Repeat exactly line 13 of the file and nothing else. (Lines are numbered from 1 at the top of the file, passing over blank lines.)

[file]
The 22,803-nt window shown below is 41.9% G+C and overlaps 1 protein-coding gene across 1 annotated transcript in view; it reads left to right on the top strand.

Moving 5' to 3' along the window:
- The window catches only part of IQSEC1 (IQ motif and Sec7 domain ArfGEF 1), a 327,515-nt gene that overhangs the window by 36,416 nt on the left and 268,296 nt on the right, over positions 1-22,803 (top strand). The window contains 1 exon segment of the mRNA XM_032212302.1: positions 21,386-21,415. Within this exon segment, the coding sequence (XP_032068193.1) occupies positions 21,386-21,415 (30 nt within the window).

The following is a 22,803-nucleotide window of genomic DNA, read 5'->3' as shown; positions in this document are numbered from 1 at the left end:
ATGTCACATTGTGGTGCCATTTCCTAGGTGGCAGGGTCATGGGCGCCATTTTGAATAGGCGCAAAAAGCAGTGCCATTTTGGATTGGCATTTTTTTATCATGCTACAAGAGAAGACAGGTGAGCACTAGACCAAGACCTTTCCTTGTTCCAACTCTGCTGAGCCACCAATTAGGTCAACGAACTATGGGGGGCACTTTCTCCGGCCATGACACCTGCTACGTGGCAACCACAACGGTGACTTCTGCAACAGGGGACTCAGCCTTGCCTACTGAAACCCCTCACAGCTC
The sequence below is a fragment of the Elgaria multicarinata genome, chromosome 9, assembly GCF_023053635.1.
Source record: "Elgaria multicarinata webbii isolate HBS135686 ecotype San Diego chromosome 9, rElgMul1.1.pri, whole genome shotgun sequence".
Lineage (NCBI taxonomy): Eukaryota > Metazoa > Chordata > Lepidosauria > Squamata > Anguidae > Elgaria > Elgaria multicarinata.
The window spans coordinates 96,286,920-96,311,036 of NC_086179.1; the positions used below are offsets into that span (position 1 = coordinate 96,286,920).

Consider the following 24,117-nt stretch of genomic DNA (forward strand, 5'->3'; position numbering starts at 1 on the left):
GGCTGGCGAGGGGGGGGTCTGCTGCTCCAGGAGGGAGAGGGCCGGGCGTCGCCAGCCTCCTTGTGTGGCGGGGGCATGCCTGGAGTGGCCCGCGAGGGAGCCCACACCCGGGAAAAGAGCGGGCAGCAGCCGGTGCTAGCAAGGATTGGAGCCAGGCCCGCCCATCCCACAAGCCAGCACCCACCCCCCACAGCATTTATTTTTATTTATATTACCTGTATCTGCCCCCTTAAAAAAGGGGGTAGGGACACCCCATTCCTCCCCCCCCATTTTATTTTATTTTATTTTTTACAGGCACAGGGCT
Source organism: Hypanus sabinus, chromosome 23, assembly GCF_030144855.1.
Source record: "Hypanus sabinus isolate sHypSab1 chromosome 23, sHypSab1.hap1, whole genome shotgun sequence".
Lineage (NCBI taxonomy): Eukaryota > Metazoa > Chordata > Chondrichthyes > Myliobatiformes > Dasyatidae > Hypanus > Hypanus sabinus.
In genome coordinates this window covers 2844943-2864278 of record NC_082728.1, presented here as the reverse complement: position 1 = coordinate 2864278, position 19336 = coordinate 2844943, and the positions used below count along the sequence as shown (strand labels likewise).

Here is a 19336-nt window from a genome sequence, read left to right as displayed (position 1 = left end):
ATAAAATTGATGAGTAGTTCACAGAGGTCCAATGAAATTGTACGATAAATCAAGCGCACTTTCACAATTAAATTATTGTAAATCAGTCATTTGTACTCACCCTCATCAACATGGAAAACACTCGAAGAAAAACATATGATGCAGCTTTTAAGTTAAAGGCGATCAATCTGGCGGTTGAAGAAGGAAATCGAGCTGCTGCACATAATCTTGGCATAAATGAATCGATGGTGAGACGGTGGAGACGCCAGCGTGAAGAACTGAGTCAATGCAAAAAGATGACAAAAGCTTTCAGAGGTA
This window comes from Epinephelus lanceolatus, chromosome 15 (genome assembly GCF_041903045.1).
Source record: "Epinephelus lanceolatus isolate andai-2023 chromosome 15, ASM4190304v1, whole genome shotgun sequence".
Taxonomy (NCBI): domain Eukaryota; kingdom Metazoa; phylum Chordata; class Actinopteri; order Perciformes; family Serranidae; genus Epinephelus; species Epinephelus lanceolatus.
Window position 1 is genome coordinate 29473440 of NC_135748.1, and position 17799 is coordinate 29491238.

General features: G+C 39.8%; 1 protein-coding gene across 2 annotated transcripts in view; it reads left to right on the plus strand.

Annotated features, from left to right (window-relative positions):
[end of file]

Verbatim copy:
Source record: "Hypanus sabinus isolate sHypSab1 chromosome 23, sHypSab1.hap1, whole genome shotgun sequence".